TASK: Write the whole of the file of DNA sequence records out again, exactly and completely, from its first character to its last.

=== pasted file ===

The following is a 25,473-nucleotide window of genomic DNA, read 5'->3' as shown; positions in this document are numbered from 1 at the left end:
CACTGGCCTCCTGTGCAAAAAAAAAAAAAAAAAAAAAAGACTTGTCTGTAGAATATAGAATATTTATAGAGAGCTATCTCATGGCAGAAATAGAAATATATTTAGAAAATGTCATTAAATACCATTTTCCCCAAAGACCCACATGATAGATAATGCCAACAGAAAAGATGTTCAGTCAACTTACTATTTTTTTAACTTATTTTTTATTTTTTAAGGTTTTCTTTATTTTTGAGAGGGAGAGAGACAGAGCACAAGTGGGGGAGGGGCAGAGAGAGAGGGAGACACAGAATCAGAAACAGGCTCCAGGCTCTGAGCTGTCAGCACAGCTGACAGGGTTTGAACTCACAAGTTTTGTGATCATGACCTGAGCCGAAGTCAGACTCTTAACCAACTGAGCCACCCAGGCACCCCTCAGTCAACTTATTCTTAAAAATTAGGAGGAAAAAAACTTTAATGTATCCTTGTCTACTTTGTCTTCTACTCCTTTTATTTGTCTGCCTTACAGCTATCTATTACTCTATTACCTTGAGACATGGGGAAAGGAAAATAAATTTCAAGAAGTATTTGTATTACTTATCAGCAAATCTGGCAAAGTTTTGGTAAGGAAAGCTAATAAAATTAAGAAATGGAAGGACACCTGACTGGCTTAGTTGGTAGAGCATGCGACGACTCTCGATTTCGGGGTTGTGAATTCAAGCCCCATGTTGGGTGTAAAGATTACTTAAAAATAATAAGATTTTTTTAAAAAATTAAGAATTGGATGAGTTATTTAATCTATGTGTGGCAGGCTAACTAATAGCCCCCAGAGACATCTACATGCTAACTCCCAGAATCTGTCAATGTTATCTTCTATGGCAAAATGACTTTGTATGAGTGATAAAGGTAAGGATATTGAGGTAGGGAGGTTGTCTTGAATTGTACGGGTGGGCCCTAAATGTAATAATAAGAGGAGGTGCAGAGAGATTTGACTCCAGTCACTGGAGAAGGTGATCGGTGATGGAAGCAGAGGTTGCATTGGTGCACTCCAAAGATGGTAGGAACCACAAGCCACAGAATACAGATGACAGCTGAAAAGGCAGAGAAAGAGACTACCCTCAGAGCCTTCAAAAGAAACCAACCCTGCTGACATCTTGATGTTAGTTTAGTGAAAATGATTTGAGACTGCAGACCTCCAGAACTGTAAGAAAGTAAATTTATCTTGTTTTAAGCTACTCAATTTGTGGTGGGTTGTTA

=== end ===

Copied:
The following is a 25,473-nucleotide window of genomic DNA, read 5'->3' as shown; positions in this document are numbered from 1 at the left end:
CACTGGCCTCCTGTGCAAAAAAAAAAAAAAAAAAAAAAGACTTGTCTGTAGAATATAGAATATTTATAGAGAGCTATCTCATGGCAGAAATAGAAATATATTTAGAAAATGTCATTAAATACCATTTTCCCCAAAGACCCACATGATAGATAATGCCAACAGAAAAGATGTTCAGTCAACTTACTATTTTTTTAACTTATTTTTTATTTTTTAAGGTTTTCTTTATTTTTGAGAGGGAGAGAGACAGAGCACAAGTGGGGGAGGGGCAGAGAGAGAGGGAGACACAGAATCAGAAACAGGCTCCAGGCTCTGAGCTGTCAGCACAGCTGACAGGGTTTGAACTCACAAGTTTTGTGATCATGACCTGAGCCGAAGTCAGACTCTTAACCAACTGAGCCACCCAGGCACCCCTCAGTCAACTTATTCTTAAAAATTAGGAGGAAAAAAACTTTAATGTATCCTTGTCTACTTTGTCTTCTACTCCTTTTATTTGTCTGCCTTACAGCTATCTATTACTCTATTACCTTGAGACATGGGGAAAGGAAAATAAATTTCAAGAAGTATTTGTATTACTTATCAGCAAATCTGGCAAAGTTTTGGTAAGGAAAGCTAATAAAATTAAGAAATGGAAGGACACCTGACTGGCTTAGTTGGTAGAGCATGCGACGACTCTCGATTTCGGGGTTGTGAATTCAAGCCCCATGTTGGGTGTAAAGATTACTTAAAAATAATAAGATTTTTTTAAAAAATTAAGAATTGGATGAGTTATTTAATCTATGTGTGGCAGGCTAACTAATAGCCCCCAGAGACATCTACATGCTAACTCCCAGAATCTGTCAATGTTATCTTCTATGGCAAAATGACTTTGTATGAGTGATAAAGGTAAGGATATTGAGGTAGGGAGGTTGTCTTGAATTGTACGGGTGGGCCCTAAATGTAATAATAAGAGGAGGTGCAGAGAGATTTGACTCCAGTCACTGGAGAAGGTGATCGGTGATGGAAGCAGAGGTTGCATTGGTGCACTCCAAAGATGGTAGGAACCACAAGCCACAGAATACAGATGACAGCTGAAAAGGCAGAGAAAGAGACTACCCTCAGAGCCTTCAAAAGAAACCAACCCTGCTGACATCTTGATGTTAGTTTAGTGAAAATGATTTGAGACTGCAGACCTCCAGAACTGTAAGAAAGTAAATTTATCTTGTTTTAAGCTACTCAATTTGTGGTGGGTTGTTA